Saturday, July 19, 2003

The headlines should read: John Snow to Europe: "Drop Dead".

Yesterday the esteemed US Secretary of the Treasury John Snow was in Germany and responded to questions regarding the continuing refusal of the Japanese to let the yen float upwards to reflect the country's massive current account surplus, especially vis-a-vis the United States. While Alan Greenspan sits in Washington berating the Chinese to not only change their peg with the dollar but break it completely and float the currency, John Snow has sympathy for Tokyo.
Brushing aside the concerns of many Europeans, the United States Treasury secretary, John W. Snow, said today that the Bush administration would not pressure Japan to stop intervening in the currency market to depress the value of the yen.

"Japan is going through a tough set of things," Mr. Snow said to reporters here at the end of a four-day trip to Britain and Germany. "As they deal with those things, we're not going to be critical of them at all for their actions."

Mr. Snow said that he understood Japan's desire to stanch the rise of its currency to keep its goods competitive in overseas markets. "They need a strong export sector to be able to get their reforms done," he said.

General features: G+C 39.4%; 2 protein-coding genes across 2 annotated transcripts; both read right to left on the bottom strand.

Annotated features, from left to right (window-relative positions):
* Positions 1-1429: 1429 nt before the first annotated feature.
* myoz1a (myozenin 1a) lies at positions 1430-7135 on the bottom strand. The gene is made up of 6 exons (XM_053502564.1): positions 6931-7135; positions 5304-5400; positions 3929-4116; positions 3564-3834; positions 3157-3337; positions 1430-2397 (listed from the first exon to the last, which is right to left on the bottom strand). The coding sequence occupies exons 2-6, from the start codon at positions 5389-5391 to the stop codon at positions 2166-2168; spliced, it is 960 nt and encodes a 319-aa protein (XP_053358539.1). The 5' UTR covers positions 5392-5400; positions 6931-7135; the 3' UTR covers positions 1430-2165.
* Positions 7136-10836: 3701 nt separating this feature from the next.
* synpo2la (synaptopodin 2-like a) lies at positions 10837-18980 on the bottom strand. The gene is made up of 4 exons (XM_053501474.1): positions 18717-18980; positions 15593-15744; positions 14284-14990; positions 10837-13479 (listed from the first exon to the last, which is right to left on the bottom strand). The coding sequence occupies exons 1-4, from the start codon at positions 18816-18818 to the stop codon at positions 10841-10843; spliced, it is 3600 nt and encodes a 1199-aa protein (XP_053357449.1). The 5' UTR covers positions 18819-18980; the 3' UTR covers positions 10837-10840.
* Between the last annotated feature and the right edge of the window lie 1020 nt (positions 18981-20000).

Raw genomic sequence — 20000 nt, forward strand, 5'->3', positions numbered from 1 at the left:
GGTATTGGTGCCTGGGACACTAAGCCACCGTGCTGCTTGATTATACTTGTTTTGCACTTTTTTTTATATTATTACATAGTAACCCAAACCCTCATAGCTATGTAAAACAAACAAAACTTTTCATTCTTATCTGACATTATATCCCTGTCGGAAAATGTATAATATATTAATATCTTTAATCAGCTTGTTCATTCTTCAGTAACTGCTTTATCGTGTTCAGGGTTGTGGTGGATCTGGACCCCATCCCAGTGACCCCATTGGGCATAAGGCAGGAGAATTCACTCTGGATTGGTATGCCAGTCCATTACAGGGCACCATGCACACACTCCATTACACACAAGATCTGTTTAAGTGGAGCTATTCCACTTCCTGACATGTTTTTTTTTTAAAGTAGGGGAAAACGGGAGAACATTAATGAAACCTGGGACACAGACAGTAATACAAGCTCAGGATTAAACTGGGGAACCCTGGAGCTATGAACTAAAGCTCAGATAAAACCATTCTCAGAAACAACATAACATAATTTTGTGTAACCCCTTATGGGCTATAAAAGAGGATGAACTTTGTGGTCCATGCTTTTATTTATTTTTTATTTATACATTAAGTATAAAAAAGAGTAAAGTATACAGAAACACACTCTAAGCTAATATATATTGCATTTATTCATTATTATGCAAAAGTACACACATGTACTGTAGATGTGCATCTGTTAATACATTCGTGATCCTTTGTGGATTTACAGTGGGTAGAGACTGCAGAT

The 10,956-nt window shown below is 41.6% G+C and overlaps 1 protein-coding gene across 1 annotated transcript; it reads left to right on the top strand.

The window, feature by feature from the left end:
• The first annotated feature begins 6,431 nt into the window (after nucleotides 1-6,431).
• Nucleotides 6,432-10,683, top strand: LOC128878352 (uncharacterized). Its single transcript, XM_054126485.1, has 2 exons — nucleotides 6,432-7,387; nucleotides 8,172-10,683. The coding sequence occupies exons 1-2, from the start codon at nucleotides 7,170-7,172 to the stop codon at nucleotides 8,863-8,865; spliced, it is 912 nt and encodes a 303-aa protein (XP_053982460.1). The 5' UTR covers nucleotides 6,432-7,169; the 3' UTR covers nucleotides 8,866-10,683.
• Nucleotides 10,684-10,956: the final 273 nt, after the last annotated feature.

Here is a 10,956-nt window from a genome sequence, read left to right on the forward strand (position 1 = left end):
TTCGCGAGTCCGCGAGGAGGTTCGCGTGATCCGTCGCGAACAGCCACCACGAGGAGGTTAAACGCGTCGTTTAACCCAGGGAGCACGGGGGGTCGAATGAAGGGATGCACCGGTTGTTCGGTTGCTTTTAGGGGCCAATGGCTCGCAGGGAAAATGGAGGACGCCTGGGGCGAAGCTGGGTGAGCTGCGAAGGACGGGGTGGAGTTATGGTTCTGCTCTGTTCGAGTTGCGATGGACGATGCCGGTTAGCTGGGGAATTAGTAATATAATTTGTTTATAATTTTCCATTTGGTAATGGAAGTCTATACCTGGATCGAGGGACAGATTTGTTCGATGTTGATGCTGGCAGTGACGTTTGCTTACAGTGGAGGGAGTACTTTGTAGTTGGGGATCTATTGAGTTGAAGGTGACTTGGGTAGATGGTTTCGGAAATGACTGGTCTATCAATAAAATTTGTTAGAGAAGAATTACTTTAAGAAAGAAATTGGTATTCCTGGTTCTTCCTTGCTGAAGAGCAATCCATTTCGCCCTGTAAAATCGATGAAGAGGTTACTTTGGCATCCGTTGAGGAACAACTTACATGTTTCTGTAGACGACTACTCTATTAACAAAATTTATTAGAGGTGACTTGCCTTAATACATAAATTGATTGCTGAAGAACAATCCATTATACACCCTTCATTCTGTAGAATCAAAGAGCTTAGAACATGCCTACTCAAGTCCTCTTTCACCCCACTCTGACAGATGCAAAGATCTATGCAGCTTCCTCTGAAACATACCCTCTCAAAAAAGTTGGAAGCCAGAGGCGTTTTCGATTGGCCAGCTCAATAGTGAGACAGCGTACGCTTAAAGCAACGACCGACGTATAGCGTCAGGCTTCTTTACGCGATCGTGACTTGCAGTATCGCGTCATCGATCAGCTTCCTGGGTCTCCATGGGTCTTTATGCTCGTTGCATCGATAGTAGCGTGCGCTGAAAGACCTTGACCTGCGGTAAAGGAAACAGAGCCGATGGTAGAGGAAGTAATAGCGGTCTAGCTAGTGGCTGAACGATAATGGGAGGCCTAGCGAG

Such words are cold comfort to Europeans, who say their exports are being hurt in those same markets by the powerful rise of the euro. Mr. Snow helped fuel that rally during a previous visit to Europe, when he appeared to abandon Washington's longtime commitment to a strong dollar.

Today, Mr. Snow insisted the United States wanted a strong dollar. But he added, "We're committed to this regime of floating exchange rates."

And he implied that the euro was trading at a proper level. "Where is it relative to where it started?" he asked. "About the same."
The General has already discussed the results of East Asia either pegging or heavily managing their 'floating' currencies in the face of massive current account surpluses and relatedly massive US current accout deficits. The dollar feels pressure to fall (and East Asian currencies to rise) but Tokyo, Beijing, Hong Kong, Seoul and the rest refuse to allow this to happen. So instead the euro soars in the face of a flagging economy, even in the face of recession and possibly deflation at the heart of Europe.

Apparently the US understands the unique plight of the Japanese. For the Europeans, however, it's more or less the message Gerald Ford gave to New York City in 1975: "drop dead".

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